After carrying out more than 2,000 airstrikes against almost 5,000 targets in two countries, President Barack Obama sent a draft authorization for the use of military force against the Islamic State in Iraq and the Levant (ISL) to Congress on February 11, 2015. It was immediately clear that, as written, the draft will satisfy no one. Sen. John McCainJohn Sidney McCainRedistricting reform key to achieving the bipartisanship Americans claim to want Kelly takes under-the-radar approach in Arizona Senate race Voting rights, Trump's Big Lie, and Republicans' problem with minorities MORE (R-Ariz.) complained that the prohibition of “enduring ground combat operations” would unconstitutionally constrain the president’s ability to deal with ISIL. Orrin HatchOrrin Grant HatchMeet Washington's most ineffective senator: Joe Manchin Lobbying world Congress, stop holding 'Dreamers' hostage MORE (R-Utah) called the proposal “utterly stupid” for the same reason. Rep. Chris Van Hollen (D-Md.) argued that the lack of geographic restrictions and the inclusions of “associated persons or forces” amounted to a blank check for war that should not be granted to the president. And a piece in The Daily Beast called the draft AUMF “BS,” quoting an anonymous defense official as saying “we don’t need a new AUMF to do our jobs”
Indeed, the AUMF as proposed by President ObamaBarack Hussein ObamaDemocrats make final plea for voting rights ahead of filibuster showdown Biden nominates Jane Hartley as ambassador to UK To boost economy and midterm outlook, Democrats must pass clean energy bill MORE is essentially unnecessary. The president has repeatedly said that he has sufficient authority to conduct military operations against ISIL under his inherent powers as commander-in-chief of the armed forces as well as pursuant to the 2001 AUMF passed in the wake of September 11. The proposal before Congress repeals the 2002 AUMF that authorized military operations against Iraq but pointedly does not mention the 2001 version, meaning that even if Congress refuses to authorize force, the president would almost certainly claim that he still has legal authority. The proposal purports to bar “enduring offensive ground combat operations” but leaves the business of defining those to the president. Furthermore, as Jack Goldsmith, former head of the Office of Legal Counsel under President George W. Bush argues, a prohibition on ground operations in one AUMF is meaningless if the president can simply use an earlier authorization to justify sending American forces into combat. Finally, the inclusion of “associated persons or forces” couches vast power in the president, as he has used similar language in the 2001 AUMF to expand the scope of a document intended to authorize force against al Qaeda to cover ISIL, a force that is engaged in a fierce rivalry with al Qaeda. Given that it is the president alone who determines who and what counts as an associated force this language could easily be used to expand the conflict far beyond the current scope in Syria and Iraq.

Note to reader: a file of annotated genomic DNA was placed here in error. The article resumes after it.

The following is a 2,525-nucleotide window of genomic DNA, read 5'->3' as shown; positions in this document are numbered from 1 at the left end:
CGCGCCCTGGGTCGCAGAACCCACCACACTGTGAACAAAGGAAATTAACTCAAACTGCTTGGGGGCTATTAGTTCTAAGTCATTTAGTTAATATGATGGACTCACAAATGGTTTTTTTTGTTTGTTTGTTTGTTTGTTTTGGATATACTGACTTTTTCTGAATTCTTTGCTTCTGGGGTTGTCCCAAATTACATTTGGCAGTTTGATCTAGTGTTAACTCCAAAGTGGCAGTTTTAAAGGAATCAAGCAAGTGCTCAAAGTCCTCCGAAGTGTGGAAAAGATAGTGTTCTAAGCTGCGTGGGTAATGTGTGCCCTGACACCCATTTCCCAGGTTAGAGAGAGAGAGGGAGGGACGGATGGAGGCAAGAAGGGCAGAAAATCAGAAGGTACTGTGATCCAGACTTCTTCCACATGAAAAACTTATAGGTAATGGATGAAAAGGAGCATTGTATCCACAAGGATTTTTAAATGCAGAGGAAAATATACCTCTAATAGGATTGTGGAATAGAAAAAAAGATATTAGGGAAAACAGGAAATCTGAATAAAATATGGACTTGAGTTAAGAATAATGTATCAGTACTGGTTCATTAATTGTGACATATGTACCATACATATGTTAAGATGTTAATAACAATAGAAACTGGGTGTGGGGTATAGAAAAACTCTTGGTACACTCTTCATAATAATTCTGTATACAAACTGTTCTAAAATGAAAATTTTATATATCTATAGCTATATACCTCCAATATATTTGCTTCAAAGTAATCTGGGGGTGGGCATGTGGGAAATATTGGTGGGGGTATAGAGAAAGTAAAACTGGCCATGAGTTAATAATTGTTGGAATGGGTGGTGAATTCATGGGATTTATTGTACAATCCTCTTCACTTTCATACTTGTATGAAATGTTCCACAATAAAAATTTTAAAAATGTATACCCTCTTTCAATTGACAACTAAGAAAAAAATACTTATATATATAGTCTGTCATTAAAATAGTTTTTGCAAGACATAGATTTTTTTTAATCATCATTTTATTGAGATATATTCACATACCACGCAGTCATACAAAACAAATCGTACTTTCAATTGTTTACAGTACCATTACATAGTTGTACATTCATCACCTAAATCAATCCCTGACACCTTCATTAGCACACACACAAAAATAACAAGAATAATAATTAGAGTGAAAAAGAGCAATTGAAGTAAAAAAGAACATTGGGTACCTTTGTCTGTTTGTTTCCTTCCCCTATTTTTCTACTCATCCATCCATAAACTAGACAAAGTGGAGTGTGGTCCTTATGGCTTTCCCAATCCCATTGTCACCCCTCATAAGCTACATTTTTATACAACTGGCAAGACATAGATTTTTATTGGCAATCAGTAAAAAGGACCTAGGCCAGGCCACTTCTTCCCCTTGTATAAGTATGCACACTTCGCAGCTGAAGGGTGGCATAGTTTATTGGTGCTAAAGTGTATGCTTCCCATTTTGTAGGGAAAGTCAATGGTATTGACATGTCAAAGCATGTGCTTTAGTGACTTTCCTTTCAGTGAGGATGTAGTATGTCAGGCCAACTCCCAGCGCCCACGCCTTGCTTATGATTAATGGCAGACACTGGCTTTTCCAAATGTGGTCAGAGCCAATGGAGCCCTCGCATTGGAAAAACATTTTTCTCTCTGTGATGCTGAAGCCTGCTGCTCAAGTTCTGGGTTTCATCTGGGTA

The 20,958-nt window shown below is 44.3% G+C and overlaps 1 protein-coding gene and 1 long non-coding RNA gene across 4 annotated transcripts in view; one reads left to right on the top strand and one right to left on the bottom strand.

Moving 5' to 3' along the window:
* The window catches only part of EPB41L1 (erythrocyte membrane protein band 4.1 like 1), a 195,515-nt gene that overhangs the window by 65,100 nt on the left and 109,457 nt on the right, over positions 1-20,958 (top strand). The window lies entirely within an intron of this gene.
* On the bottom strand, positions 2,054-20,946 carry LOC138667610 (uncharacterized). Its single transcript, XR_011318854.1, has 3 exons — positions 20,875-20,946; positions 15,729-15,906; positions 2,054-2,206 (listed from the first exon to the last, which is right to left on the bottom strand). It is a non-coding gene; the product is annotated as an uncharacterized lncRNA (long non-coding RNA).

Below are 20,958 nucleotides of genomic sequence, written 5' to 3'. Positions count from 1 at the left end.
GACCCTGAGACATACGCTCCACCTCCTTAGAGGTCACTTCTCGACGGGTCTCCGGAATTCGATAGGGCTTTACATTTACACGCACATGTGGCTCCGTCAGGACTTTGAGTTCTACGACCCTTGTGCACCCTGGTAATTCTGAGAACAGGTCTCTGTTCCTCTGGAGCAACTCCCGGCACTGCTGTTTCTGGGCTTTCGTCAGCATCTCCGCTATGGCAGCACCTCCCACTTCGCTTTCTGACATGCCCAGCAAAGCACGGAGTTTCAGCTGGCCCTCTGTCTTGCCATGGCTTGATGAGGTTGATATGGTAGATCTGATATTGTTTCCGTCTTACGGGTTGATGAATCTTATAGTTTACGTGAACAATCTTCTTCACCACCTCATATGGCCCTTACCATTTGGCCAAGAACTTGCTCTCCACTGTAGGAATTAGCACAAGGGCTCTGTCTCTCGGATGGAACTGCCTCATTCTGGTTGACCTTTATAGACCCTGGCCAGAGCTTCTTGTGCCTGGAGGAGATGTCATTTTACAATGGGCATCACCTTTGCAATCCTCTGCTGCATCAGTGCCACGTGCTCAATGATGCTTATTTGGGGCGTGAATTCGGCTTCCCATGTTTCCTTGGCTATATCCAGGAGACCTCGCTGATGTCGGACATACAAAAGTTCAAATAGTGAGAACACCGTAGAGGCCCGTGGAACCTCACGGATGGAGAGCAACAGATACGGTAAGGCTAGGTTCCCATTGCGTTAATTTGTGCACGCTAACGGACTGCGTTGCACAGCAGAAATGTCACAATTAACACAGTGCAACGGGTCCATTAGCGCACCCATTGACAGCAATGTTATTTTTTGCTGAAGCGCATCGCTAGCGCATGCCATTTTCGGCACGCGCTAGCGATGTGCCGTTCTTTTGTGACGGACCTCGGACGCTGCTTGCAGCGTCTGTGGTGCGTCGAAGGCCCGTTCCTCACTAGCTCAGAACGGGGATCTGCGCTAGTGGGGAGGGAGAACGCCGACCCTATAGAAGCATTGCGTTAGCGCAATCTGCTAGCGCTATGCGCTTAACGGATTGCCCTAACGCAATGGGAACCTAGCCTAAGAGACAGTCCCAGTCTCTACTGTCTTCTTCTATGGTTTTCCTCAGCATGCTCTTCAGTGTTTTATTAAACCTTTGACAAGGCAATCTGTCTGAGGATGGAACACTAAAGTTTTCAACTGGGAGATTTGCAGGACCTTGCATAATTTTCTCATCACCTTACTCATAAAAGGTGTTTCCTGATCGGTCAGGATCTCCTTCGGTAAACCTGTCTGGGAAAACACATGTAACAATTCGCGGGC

Even if Congress amends the proposal to include real limitations or goes so far as to refuse to pass any authorization, President Obama will certainly continue operations against ISIL under claims of authority from Article II and the 2001 AUMF. As history bears out, the president will conduct limited military operations with or without authorization from Congress. Not once has Congress managed to stop the president from using force—not in Korea, not in Vietnam, not in Kosovo, and not in Iraq.
Congressional interest in authorizing the use of military force by the president rests in the Article I commitment of the power to “declare war” to Congress. It is assumed by many that this power means that congressional approval is needed for each and every use of force. But this is not what the Declare War clause means. Rather, it is a mechanism for Congress to prevent the president from seizing domestic legislative powers whenever the nation’s armed forces are committed to battle. With a declaration of war, as during the world wars, the president can seize domestic industries, censor the press, and even intern American citizens on unfounded suspicions that they might be spying for the enemy. Without a declaration of war, a president cannot force striking steel workers back to their jobs, even when their strike threatens the supply of war materiel, as President Truman learned during the Korean War.
So what is Congress to do? Congress would be best served if it can get past its obsession with the use of military force by the president and spend its time dealing with other issues that are more relevant to the lives of the American people as well as to its own legislative responsibilities. The main job of Congress is to define and protect the legislative status and rights of American citizens. Congress could, for example, revisit the question of warrantless surveillance by the National Security Agency instead of trusting in the courts to define what does and does not violate the Fourth Amendment. Or it could clearly define and prohibit coercive interrogation techniques that amount to torture instead of relying on a presidential executive order that can be altered and revoked at any time. Time spent ineffectively debating the use of force is time not used in more meaningful activity. Congress should not take the bait offered by President Obama in this AUMF.
Weinberger is an associate professor in the Department of Politics & Government at the University of Puget Sound in Tacoma, Wash. His work on congressional-executive war powers includes several articles and the book Restoring the Balance: War Powers in an Age of Terror.